'Drought Makes More Drought': What it takes to break through a dry spell

Don Schwenneker Image
Friday, July 15, 2022
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There's an old saying, drought begets drought, but why does drought make more drought?

RALEIGH, N.C. (WTVD) -- Last night I got a phone call from a viewer asking why the radar was showing rain over his area, but he wasn't seeing any at this house. It all has to do with our ongoing drought.

There's an old saying, drought begets drought. The reason those old weather sayings stick around is because there is some truth to them. But why does drought make more drought?

Well, part of it has to do with the dry ground. As the ground dries out, it creates dry air above the ground. The plants and dirt and soil are all trying to get any moisture they can, so they suck it out of the air creating a bubble of lower humidity. As systems with rain push into the region, that 'bubble' of dry air will actually absorb moisture before the raindrops ever make it to the ground.

Sometimes, you can actually see rain shafts falling out of clouds, but they just fade away as they get closer to the surface. These shafts are called 'Virga'. Virga is just rain that doesn't make it to the ground.

Another factor in the drought, especially in rural and farming areas, is the plant itself. Usually plants will give off moisture as they grow and that adds to the humidity in a region. During a drought, the plants will hold on to their moisture and that can also contribute to the dry air.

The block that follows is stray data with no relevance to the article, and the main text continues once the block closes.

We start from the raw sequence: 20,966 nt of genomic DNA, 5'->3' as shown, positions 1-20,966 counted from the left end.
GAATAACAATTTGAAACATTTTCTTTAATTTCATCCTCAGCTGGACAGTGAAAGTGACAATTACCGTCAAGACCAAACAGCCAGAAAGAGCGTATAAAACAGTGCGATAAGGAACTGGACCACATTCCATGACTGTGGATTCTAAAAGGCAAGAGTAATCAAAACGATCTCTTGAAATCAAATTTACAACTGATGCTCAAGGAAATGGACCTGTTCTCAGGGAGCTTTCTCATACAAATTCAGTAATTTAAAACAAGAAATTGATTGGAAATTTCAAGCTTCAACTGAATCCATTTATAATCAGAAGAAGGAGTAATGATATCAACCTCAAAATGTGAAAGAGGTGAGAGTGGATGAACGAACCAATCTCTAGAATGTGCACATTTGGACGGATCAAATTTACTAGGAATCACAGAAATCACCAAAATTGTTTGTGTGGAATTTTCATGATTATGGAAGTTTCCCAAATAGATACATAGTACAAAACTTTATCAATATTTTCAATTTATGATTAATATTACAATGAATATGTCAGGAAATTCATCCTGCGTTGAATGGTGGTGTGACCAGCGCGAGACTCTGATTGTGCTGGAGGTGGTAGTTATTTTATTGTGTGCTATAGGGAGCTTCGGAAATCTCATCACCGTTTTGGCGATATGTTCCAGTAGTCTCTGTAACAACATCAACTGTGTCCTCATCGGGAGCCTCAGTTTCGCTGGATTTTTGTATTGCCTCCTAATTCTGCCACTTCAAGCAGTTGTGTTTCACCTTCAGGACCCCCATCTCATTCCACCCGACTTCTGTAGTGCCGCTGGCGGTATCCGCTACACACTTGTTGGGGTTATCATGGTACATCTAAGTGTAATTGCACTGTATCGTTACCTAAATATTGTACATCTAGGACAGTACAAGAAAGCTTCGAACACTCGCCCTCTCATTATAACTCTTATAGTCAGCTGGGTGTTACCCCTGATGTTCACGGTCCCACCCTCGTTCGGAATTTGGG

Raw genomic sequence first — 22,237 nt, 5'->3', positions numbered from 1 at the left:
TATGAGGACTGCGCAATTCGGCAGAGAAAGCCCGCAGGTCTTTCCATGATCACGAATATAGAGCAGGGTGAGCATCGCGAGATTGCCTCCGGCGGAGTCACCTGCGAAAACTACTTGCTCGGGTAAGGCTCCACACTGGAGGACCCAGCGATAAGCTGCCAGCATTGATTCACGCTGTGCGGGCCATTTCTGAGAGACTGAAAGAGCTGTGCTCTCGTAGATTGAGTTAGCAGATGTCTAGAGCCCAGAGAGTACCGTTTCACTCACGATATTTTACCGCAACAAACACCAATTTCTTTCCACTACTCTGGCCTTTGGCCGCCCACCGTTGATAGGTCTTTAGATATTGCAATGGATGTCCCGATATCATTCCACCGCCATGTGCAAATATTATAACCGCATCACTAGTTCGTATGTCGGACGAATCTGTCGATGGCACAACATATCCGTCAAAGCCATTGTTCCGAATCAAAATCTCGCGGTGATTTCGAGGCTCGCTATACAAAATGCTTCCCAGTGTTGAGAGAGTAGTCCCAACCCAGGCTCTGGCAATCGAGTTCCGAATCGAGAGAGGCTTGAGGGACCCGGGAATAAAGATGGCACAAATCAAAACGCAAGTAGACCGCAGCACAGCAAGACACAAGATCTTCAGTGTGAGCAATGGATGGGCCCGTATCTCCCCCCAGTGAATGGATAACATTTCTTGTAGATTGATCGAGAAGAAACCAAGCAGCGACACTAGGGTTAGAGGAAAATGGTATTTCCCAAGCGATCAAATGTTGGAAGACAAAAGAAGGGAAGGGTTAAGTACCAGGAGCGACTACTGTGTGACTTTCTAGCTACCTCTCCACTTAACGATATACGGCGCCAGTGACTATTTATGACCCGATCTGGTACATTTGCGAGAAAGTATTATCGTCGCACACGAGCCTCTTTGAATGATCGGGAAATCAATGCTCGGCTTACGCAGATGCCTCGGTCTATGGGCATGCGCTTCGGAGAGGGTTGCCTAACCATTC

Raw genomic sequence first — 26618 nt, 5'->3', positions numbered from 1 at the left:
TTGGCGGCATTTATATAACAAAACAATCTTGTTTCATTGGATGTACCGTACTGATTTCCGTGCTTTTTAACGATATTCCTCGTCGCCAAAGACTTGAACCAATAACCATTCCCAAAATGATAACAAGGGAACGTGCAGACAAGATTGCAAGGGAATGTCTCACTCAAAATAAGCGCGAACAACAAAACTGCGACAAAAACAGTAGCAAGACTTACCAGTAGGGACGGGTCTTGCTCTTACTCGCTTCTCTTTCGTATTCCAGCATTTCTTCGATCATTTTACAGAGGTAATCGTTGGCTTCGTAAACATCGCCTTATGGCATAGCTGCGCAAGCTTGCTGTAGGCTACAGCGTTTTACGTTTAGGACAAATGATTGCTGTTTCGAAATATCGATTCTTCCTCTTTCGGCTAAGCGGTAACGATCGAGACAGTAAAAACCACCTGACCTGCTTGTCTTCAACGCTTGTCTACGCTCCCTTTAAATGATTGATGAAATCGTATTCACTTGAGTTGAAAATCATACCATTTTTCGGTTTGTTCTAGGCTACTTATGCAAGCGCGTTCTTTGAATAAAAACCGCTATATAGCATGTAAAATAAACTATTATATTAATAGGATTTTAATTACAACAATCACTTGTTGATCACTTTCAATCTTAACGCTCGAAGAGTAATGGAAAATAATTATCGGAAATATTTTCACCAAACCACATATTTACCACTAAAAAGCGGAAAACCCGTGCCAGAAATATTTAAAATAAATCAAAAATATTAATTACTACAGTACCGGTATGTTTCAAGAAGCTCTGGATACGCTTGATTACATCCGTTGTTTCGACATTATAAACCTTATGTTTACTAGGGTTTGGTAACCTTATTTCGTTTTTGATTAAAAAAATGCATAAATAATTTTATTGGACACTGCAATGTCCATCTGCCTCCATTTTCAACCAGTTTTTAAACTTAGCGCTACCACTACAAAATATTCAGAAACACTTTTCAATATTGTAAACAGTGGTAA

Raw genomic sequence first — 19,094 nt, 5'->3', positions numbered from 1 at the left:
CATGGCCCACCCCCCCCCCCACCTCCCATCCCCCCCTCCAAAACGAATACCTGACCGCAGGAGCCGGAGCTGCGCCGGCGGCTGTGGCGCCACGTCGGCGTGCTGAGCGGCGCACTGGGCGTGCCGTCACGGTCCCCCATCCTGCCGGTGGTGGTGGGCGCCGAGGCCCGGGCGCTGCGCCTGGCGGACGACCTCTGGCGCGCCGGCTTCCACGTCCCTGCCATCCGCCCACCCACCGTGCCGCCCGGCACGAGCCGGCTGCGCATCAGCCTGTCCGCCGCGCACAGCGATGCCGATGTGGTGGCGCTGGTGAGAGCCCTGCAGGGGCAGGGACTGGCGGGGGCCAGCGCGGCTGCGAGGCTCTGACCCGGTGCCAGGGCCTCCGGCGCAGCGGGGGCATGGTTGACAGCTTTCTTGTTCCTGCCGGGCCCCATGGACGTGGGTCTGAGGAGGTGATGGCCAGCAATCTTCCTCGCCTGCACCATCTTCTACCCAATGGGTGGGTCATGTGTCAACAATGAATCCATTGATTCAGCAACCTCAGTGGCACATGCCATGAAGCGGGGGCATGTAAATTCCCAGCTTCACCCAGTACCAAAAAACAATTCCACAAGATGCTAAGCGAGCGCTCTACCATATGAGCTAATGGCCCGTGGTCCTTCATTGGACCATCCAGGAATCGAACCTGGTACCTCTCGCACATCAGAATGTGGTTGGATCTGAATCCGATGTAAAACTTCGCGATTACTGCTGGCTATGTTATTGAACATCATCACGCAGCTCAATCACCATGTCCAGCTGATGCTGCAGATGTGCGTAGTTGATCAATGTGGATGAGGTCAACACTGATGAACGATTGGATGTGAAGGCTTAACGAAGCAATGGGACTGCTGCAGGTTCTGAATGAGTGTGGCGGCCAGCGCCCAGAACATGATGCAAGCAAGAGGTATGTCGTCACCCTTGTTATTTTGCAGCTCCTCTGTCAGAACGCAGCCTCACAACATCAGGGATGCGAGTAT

Finally, heavy rain doesn't always help either because if that ground is dry, and hard enough, most of the needed water may just run off into creeks and streams and never soaks into that hard ground.

The way to break a drought is to have several systems passing over with light to moderate rainfall. If you get lots of days with just a little rain, your humidity starts to go up. And if the air is humid, those rain drops can finally make it back into the ground. That rainfall really adds up over days and the drought simply goes away.

Over the past week we've seen a lot of these systems pass through, and the latest drought monitor (issued by the National Drought Mitigation Center at the University of Nebraska-Lincoln) shows improvement across the ABC11 viewing area.

Plus, we see a chance of rain every day in our 7-day forecast. Those continued passing showers should really start to add up and continue to make our drought fade away.

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